"Hizbullah violates [the cease-fire] all the time, but now is the first time that one of the violations has been recognized. [The Security Council] tells us to bring in evidence and we say, 'What do you want us to do? To bring in Nasrallah hugging a missile?" Shalev asked rhetorically.”

Mandate strengthening

The Israeli press made no secret of the government’s intent to seek sharper rules of engagement for the UN’s mission in southern Lebanon, when the Security Council meets to renew UNIFIL’s mandate in late August.

“Shalev called for ‘concrete’ steps to confront a ‘new reality’ in the region immediately after the incident, saying that it was a ‘flagrant’ violation of the Security Council resolution. The series of explosions that rocked the area reflect ‘larger efforts by Hizbullah to rearm itself, in direct contravention of resolution 1701, Shalev wrote in a complaint to the UN.”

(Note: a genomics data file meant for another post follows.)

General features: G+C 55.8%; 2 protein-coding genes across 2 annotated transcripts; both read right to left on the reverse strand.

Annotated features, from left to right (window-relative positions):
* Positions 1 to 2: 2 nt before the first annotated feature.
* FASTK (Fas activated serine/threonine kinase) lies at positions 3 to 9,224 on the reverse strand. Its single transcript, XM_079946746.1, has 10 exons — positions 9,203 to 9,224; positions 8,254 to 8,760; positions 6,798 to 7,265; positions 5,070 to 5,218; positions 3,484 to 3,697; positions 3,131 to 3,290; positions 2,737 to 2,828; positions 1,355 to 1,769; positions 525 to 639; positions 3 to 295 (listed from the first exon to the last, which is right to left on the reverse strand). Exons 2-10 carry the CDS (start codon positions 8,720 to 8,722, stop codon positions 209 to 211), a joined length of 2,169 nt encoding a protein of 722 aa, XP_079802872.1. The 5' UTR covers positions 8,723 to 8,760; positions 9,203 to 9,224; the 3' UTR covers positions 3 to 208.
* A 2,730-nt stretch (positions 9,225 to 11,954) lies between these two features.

Haaretz also reported that Israel screened films at the Security Council meeting that showed Hezbollah setting up underground fortifications in villages below the Litani River—the area that UNIFIL operates in.

Both Hezbollah and Israel have made no secret of meeting preparations in the eventuality that another round of conflict takes place.
While it is unlikely that UNIFIL would agree to operate under more forceful rules of engagement in the south, the Israeli media’s depiction of the UN forces as unable or unwilling to confront Hezbollah might serve as a premise for actions by Israel in the future.